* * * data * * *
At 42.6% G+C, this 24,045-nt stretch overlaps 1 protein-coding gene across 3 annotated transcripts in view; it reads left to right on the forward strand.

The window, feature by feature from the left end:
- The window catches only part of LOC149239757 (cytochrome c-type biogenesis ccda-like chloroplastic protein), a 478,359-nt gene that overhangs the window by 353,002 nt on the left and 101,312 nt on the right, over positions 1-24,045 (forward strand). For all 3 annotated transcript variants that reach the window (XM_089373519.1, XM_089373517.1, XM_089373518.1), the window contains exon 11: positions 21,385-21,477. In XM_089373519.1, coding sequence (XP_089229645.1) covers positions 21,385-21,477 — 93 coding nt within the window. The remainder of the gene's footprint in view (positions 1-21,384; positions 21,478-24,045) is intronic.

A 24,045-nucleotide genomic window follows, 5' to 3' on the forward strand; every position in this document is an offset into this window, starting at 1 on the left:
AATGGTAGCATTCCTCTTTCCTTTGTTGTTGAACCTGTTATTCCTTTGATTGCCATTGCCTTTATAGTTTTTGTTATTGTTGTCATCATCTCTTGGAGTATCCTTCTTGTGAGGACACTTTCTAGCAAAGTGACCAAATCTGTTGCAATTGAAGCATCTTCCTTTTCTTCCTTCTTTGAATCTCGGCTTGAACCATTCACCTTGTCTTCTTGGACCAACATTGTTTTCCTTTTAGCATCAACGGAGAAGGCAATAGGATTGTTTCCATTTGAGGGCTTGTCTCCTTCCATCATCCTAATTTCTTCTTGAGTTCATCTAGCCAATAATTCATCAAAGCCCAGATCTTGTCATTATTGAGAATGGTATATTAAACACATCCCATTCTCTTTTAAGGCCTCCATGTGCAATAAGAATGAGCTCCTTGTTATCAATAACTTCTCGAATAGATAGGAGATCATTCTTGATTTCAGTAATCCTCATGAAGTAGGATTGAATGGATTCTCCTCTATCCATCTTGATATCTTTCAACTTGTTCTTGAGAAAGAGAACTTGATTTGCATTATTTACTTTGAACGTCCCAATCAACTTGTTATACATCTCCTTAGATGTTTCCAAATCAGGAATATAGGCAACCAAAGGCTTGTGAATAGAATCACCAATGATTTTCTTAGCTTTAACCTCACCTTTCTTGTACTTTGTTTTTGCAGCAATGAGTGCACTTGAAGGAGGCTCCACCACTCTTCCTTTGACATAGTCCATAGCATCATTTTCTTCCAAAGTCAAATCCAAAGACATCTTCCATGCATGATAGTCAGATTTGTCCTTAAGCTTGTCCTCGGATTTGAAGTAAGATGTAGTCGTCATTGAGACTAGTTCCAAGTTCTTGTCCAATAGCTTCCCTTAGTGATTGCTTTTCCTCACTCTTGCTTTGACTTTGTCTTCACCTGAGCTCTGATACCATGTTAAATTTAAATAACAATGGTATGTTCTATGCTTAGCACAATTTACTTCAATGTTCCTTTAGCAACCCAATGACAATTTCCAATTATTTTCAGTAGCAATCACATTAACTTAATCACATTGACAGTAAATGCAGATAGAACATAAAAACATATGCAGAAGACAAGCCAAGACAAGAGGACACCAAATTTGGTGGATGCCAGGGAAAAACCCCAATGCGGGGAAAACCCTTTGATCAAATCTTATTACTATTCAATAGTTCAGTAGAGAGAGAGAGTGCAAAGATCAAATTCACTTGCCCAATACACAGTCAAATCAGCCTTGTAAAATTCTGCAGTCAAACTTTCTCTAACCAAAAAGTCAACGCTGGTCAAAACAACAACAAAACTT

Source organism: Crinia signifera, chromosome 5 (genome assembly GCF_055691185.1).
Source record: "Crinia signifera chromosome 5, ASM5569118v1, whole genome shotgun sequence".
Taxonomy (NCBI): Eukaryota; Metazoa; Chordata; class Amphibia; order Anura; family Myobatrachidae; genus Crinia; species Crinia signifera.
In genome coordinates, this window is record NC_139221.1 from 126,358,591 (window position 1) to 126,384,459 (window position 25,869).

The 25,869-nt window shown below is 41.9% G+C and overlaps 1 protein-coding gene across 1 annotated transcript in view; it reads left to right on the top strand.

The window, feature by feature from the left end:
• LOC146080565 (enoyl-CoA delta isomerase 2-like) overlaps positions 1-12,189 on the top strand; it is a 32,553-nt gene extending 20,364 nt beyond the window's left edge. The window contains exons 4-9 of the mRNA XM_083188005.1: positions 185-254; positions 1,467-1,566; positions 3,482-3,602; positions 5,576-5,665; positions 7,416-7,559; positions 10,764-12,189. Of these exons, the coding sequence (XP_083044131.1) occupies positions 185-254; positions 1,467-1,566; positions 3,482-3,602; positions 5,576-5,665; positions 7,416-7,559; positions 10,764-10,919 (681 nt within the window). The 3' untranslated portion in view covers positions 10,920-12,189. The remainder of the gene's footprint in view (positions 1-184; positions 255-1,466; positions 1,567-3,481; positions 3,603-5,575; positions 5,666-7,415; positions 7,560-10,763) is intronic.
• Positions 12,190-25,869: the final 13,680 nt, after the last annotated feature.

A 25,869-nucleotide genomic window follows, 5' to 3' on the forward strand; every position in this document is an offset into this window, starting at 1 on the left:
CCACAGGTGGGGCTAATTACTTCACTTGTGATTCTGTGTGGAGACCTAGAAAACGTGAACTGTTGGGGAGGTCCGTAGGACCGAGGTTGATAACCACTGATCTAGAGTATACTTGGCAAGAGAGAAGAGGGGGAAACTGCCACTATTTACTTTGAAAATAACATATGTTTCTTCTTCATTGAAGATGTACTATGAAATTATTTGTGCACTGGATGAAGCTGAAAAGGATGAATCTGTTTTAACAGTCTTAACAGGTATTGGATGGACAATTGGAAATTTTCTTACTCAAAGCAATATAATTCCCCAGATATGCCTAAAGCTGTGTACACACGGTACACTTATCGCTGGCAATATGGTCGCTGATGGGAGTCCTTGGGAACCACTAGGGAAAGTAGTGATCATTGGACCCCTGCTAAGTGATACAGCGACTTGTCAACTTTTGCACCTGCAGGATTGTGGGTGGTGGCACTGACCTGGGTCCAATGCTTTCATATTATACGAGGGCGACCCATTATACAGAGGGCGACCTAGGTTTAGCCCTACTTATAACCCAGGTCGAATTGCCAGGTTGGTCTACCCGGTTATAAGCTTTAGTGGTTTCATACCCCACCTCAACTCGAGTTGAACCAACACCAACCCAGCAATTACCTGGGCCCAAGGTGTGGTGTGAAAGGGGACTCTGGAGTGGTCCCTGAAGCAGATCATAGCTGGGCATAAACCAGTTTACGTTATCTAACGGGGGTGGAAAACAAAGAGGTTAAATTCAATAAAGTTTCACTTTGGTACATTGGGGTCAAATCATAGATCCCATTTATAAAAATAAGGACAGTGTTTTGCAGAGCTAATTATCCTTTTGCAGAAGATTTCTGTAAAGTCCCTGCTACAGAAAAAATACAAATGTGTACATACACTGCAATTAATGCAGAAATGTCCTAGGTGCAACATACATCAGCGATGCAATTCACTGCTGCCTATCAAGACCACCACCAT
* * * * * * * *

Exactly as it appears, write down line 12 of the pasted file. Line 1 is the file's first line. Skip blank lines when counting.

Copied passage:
• LOC146080565 (enoyl-CoA delta isomerase 2-like) overlaps positions 1-12,189 on the top strand; it is a 32,553-nt gene extending 20,364 nt beyond the window's left edge. The window contains exons 4-9 of the mRNA XM_083188005.1: positions 185-254; positions 1,467-1,566; positions 3,482-3,602; positions 5,576-5,665; positions 7,416-7,559; positions 10,764-12,189. Of these exons, the coding sequence (XP_083044131.1) occupies positions 185-254; positions 1,467-1,566; positions 3,482-3,602; positions 5,576-5,665; positions 7,416-7,559; positions 10,764-10,919 (681 nt within the window). The 3' untranslated portion in view covers positions 10,920-12,189. The remainder of the gene's footprint in view (positions 1-184; positions 255-1,466; positions 1,567-3,481; positions 3,603-5,575; positions 5,666-7,415; positions 7,560-10,763) is intronic.